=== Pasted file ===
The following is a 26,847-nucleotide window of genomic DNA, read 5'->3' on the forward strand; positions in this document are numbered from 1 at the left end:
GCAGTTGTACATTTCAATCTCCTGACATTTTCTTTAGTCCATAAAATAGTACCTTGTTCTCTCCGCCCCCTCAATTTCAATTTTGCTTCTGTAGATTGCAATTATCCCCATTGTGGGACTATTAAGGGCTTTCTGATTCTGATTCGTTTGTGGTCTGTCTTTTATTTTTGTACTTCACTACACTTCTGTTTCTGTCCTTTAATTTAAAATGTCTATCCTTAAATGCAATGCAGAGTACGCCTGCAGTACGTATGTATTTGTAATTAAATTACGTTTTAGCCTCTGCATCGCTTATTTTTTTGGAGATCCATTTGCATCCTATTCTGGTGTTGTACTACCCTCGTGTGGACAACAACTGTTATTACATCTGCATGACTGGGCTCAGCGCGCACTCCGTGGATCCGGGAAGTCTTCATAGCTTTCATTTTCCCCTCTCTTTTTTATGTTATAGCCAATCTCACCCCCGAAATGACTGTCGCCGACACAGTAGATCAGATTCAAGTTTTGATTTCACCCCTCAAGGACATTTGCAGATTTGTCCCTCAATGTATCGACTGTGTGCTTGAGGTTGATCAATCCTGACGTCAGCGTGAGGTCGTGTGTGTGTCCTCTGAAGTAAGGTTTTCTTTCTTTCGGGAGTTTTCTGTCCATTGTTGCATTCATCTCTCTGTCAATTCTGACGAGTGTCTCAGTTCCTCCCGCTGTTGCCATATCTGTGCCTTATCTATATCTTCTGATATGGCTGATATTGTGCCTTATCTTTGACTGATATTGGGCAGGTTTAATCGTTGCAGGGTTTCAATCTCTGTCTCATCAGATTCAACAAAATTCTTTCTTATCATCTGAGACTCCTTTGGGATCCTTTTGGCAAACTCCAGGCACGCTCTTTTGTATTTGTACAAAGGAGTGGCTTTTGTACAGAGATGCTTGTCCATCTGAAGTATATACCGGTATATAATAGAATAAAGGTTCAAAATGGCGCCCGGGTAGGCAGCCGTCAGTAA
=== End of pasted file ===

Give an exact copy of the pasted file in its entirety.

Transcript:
The following is a 26,847-nucleotide window of genomic DNA, read 5'->3' on the forward strand; positions in this document are numbered from 1 at the left end:
GCAGTTGTACATTTCAATCTCCTGACATTTTCTTTAGTCCATAAAATAGTACCTTGTTCTCTCCGCCCCCTCAATTTCAATTTTGCTTCTGTAGATTGCAATTATCCCCATTGTGGGACTATTAAGGGCTTTCTGATTCTGATTCGTTTGTGGTCTGTCTTTTATTTTTGTACTTCACTACACTTCTGTTTCTGTCCTTTAATTTAAAATGTCTATCCTTAAATGCAATGCAGAGTACGCCTGCAGTACGTATGTATTTGTAATTAAATTACGTTTTAGCCTCTGCATCGCTTATTTTTTTGGAGATCCATTTGCATCCTATTCTGGTGTTGTACTACCCTCGTGTGGACAACAACTGTTATTACATCTGCATGACTGGGCTCAGCGCGCACTCCGTGGATCCGGGAAGTCTTCATAGCTTTCATTTTCCCCTCTCTTTTTTATGTTATAGCCAATCTCACCCCCGAAATGACTGTCGCCGACACAGTAGATCAGATTCAAGTTTTGATTTCACCCCTCAAGGACATTTGCAGATTTGTCCCTCAATGTATCGACTGTGTGCTTGAGGTTGATCAATCCTGACGTCAGCGTGAGGTCGTGTGTGTGTCCTCTGAAGTAAGGTTTTCTTTCTTTCGGGAGTTTTCTGTCCATTGTTGCATTCATCTCTCTGTCAATTCTGACGAGTGTCTCAGTTCCTCCCGCTGTTGCCATATCTGTGCCTTATCTATATCTTCTGATATGGCTGATATTGTGCCTTATCTTTGACTGATATTGGGCAGGTTTAATCGTTGCAGGGTTTCAATCTCTGTCTCATCAGATTCAACAAAATTCTTTCTTATCATCTGAGACTCCTTTGGGATCCTTTTGGCAAACTCCAGGCACGCTCTTTTGTATTTGTACAAAGGAGTGGCTTTTGTACAGAGATGCTTGTCCATCTGAAGTATATACCGGTATATAATAGAATAAAGGTTCAAAATGGCGCCCGGGTAGGCAGCCGTCAGTAA